To blow, perchance to sail

Help me, dear hive mind, with a question that has plagued me for too long, given its (apparent) simplicity and obvious answer.

If I blow into a sail, will it move my boat forward, even if imperceptibly? Will it produce a net-plus forward movement into the desired direction? Or is there a type of “recoil” that is caused by the air exiting my mouth that will compensate for that net forward movement, pushing me and thus the boat back again? Feel free to apply this to a “pure” environment that assumes no pesky friction or other disturbing factors, as well as to a more realistic environment.

Thread from about 4 years ago discussing substantially this. Everyone there seemed to have a variety of opinions, but upon quickly skimming a few posts, I think there was a consensus that it might work – but rather inefficiently. You’d have done better to just stand facing the rear of the boat and blowing aft. It only took 7 responses for someone to wonder how it would work on a treadmill.

Additional clarification: I’m familiar with the Mythbusters episode that examined this question, but I’m specifically wondering if the outcome changes somehow if lungs (or a lung-like contraption - pressurized air directionally expelled) are used.

Conventional wisdom says that the recoil is equal and opposite to the propulsion and the net is zero. But a closer look shows that this is not the case and you actually do provide a tiny amount of forward propulsion.

Imagine a tank of compressed air, sitting in the middle of the boat, connected to a J-shaped pipe whose long section points toward the front of the boat, with the small end of the J-bend pointing towards the back. Release some air from the tank. What happens? The boat is propelled forward, slightly. Now cut some holes in the sides of the J-shaped pipe so that just some of the air is directed backwards while most of the air escapes to the side. You still get some forward propulsion, but it’s less. Now replace the J-bed with a sail and you still get some forward propulsion. Now replace the tank of compressed air with your lungs. The setup is the same.

Interesting - thanks for the visualization. Which brings me to the question - what is it that interferes with the concept of “recoil=propulsion”? What outside forces would lead to the recoil being a lesser forces than the propulsion?

Think of it this way: The propulsion doesn’t come from the breath stopped by the sail: That balances out. The propulsion comes from the breath that is bounced back by the sail. Which is less than all of the breath, and that’s the reason why you’d be better off just facing aft and blowing.

It brings to mind the cartoon image of the character in a square-rigged sailboat turning on a fan installed in the boat and roaring forward at a high rate of speed!

The movement that results in actual physics is of course the balance of the thrust of the fan and the pressure on the sail. In most cases the thrust of the fan will probably dominate and the boat would actually move backwards, because of the energy lost around the edges of the sail.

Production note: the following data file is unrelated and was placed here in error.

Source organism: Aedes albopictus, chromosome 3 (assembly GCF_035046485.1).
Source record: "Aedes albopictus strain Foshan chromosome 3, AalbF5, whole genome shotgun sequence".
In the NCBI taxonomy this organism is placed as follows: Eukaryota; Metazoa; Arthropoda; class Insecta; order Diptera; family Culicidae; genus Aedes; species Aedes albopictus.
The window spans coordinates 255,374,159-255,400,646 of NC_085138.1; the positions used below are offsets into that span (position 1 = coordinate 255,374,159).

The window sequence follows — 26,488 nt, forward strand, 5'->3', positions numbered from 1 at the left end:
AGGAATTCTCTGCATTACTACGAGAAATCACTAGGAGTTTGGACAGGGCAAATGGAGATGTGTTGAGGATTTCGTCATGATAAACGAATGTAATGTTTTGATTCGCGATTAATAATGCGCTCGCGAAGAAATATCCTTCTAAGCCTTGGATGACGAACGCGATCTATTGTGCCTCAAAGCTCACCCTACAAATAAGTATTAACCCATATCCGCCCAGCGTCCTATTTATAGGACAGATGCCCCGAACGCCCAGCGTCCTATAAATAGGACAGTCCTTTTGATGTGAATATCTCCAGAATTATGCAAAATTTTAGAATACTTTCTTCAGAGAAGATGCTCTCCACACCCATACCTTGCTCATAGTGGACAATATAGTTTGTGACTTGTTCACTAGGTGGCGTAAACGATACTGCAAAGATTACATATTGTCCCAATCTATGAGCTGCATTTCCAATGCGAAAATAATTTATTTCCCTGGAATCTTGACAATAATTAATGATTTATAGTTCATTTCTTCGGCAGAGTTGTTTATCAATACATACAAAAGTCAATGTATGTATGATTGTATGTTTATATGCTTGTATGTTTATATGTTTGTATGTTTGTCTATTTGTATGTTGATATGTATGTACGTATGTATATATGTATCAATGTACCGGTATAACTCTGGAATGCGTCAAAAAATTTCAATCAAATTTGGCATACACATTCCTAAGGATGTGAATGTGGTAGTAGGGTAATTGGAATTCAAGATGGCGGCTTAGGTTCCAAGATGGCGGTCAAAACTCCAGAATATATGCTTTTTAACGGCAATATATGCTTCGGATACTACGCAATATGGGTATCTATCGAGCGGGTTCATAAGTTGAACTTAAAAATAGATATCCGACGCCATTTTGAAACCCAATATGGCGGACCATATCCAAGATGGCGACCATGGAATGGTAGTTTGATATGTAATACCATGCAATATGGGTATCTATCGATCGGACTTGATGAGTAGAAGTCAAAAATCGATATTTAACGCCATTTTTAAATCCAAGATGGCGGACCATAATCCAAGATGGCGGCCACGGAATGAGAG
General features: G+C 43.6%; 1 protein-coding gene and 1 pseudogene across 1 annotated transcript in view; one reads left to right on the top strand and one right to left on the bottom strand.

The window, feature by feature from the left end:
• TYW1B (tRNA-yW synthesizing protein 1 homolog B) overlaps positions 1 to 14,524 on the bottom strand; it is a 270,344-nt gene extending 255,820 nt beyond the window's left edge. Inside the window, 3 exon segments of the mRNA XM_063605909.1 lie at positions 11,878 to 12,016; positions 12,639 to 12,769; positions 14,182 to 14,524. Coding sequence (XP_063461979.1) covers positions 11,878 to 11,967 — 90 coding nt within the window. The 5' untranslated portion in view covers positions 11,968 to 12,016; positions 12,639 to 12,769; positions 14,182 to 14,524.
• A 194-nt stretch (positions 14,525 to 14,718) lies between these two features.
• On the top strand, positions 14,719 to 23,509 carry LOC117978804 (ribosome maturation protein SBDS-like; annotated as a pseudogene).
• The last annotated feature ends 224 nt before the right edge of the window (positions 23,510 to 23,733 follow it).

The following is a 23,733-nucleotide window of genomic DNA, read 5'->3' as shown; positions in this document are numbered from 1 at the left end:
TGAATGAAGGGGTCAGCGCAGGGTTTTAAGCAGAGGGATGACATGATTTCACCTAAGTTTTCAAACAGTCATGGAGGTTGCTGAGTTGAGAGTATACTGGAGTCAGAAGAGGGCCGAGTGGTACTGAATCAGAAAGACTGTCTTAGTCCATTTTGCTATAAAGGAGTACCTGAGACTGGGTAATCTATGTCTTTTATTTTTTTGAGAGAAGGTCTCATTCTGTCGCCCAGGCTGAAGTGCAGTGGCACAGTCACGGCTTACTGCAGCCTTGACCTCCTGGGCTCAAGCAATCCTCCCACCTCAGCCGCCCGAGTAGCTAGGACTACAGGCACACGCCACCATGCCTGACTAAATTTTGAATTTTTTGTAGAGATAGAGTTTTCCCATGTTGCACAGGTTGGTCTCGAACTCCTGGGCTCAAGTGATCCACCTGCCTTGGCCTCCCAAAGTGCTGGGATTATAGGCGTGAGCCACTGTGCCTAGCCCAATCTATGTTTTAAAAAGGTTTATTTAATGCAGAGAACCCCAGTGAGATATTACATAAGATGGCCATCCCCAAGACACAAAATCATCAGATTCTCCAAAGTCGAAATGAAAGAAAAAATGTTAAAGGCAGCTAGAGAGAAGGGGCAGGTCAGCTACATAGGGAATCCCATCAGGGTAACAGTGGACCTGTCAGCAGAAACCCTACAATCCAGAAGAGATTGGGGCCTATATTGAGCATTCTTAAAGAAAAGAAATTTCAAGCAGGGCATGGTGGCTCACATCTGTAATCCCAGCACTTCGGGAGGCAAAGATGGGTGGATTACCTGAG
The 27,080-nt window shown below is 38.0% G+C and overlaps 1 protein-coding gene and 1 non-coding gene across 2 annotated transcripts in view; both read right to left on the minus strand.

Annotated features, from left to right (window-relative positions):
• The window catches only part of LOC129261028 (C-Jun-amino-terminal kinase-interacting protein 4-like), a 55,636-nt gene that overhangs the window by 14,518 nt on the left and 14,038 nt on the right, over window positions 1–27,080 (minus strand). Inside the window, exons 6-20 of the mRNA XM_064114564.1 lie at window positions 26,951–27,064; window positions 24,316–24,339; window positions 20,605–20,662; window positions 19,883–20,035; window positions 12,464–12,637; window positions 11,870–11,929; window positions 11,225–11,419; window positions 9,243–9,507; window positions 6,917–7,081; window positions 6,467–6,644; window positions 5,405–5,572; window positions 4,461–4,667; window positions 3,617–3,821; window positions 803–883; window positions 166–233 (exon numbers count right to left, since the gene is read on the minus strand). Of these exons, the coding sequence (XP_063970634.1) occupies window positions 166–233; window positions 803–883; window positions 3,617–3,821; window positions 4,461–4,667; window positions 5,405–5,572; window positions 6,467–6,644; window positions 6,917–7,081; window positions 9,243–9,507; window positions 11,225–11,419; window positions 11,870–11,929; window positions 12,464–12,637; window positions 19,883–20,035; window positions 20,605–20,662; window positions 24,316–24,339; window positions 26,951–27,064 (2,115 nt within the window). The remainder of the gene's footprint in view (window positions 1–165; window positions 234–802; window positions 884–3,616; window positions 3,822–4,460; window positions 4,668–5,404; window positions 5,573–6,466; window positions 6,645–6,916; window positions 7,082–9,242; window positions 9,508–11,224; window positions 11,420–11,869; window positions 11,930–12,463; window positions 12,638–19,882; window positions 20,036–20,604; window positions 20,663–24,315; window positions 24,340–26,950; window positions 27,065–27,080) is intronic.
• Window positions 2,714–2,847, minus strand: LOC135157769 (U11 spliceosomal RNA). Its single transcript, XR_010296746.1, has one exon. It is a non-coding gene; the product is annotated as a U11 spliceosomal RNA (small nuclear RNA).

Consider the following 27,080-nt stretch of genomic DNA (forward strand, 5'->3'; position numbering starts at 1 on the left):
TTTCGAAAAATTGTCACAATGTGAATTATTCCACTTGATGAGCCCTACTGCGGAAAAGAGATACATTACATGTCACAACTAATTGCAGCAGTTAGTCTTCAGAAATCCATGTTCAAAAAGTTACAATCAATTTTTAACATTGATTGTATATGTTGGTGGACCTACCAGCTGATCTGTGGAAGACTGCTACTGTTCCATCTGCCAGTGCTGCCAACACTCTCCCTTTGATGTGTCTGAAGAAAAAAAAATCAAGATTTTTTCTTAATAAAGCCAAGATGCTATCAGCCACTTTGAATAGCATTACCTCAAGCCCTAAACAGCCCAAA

But it could be arranged otherwise. What if the sail was closely curved around the exhaust of the fan so that it redirected most of its airflow backwards, back towards the front of the fan?

I’ve just described the reverse-thruster on a jet airliner. It works – albeit inefficiently – because the direction of the bulk of the unimpeded airflow is the primary determinant of thrust. It works in high-bypass engines, too, because it’s the total airflow that’s reversed – jet exhaust and bypass airflow both.

Is this on the assumption that the breath is sufficiently directed so that none of it spills past the edges of the sail? If there’s overspill, I would imagine that would net out to zero (or possibly small reverse) thrust pretty quickly.

Yes, it does depend on there being low or no overspill.

In case anyone doubts this would work, the Mythbusters performed this a few years back, using one of those Everglades air boat fans and an improvised sail to make the swamp boat move in the same direction the fan was blowing.

When that episode came on I immediately thought of the thrust reversers used on commercial jets, which use engine normal jet engine thrust to stop the plane.

Which is good advice for seasickness, as well!

Excellent, thank you - this makes it lots more clear. And at that level of efficiency, I think I’ll save my breath to instead convince my boat mates to paddle me to shore.

Follow-up 1: if the air exiting my lungs or a gas bottle exits and produces recoil with a certain amount of energy, it is probably safe to say that the energy it transmits to the sail must be less as kinetic energy is lost as the particles travel towards the sail. Shouldn’t the recoil force be greater than the forward propulsion? In other words, wouldn’t the forward movement produce by the particles bouncing off the sail also have to compensate for the fact that recoil energy > propulsion energy?

Follow-up 2: Do neck muscles so reflexively compensate the recoil from very heavy out-breaths that we don’t notice the resulting recoil force acting on our heads?

The reason we don’t notice the recoil from our breath is not that we reflexively compensate. It’s that the recoil is tiny. Sneak up behind someone and blow on them as hard as you can: Can you blow them over?

One thing that’s always bugged me about that mythbusters episode is that sailboats very often sail ACROSS the wind (rather than inline with it). Also, the most advanced sailboats tend to have stiff vertical wings rather traditional sails.